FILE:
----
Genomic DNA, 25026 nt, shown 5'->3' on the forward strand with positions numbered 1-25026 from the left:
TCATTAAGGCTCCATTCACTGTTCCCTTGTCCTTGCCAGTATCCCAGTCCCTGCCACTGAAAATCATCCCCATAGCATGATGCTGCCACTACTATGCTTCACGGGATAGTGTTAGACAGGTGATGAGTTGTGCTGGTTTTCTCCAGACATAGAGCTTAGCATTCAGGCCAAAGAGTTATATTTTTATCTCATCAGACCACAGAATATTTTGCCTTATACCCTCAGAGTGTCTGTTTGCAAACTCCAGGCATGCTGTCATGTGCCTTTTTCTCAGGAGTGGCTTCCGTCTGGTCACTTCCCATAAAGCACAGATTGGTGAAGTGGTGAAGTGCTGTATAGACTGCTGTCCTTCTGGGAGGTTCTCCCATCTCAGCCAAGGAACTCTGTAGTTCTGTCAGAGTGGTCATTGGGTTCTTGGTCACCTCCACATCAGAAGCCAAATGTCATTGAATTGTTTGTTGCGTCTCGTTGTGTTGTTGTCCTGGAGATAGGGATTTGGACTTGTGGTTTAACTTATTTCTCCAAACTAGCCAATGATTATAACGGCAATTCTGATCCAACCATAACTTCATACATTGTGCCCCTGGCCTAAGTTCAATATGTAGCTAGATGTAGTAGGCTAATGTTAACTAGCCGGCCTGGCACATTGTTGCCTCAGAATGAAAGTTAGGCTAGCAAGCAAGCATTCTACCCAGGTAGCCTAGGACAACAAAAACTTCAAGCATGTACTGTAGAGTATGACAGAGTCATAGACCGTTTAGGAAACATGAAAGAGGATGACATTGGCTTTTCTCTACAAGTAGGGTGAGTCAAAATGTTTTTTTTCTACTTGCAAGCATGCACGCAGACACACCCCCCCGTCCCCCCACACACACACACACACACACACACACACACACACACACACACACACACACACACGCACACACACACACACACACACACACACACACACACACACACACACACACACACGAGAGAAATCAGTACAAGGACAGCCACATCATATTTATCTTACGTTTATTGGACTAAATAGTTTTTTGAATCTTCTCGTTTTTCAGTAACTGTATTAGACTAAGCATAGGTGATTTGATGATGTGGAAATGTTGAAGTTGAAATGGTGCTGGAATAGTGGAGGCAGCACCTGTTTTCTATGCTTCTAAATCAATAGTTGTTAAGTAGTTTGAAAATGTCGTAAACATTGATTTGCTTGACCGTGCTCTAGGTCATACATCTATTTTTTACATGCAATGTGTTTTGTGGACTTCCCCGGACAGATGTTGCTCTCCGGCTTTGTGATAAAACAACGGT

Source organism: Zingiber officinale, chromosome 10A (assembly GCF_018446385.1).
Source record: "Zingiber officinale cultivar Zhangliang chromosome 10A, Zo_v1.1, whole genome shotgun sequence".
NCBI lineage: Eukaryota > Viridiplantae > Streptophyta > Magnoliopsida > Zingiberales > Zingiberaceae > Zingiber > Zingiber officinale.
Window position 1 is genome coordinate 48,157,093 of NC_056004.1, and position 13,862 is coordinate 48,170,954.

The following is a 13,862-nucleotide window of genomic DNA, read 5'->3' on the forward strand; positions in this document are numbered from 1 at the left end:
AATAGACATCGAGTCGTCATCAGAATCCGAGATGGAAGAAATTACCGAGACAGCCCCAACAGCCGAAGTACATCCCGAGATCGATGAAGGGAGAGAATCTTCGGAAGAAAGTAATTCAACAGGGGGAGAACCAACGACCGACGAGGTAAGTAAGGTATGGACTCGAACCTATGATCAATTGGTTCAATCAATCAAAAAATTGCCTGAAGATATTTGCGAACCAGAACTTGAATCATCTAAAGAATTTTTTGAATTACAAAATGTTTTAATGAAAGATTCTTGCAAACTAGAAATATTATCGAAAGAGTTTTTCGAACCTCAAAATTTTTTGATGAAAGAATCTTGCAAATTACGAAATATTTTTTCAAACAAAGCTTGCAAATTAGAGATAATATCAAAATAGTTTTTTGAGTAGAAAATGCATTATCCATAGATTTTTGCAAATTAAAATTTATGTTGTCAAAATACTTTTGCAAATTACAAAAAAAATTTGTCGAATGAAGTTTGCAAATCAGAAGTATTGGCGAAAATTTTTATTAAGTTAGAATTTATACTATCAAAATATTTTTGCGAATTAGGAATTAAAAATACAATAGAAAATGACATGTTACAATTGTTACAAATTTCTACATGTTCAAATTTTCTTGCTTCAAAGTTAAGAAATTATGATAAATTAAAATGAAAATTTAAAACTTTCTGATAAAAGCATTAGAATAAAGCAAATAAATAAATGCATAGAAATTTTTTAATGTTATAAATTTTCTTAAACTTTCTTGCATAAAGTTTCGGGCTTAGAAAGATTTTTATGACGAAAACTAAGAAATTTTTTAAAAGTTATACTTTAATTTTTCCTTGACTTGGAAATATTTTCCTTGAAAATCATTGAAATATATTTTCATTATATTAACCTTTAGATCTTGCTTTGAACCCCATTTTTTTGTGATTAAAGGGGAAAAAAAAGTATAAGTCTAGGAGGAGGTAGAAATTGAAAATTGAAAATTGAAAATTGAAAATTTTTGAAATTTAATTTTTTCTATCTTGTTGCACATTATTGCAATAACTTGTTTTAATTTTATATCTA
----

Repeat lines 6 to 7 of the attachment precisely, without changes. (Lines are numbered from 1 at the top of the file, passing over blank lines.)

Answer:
Window position 1 is genome coordinate 48,157,093 of NC_056004.1, and position 13,862 is coordinate 48,170,954.

The following is a 13,862-nucleotide window of genomic DNA, read 5'->3' on the forward strand; positions in this document are numbered from 1 at the left end: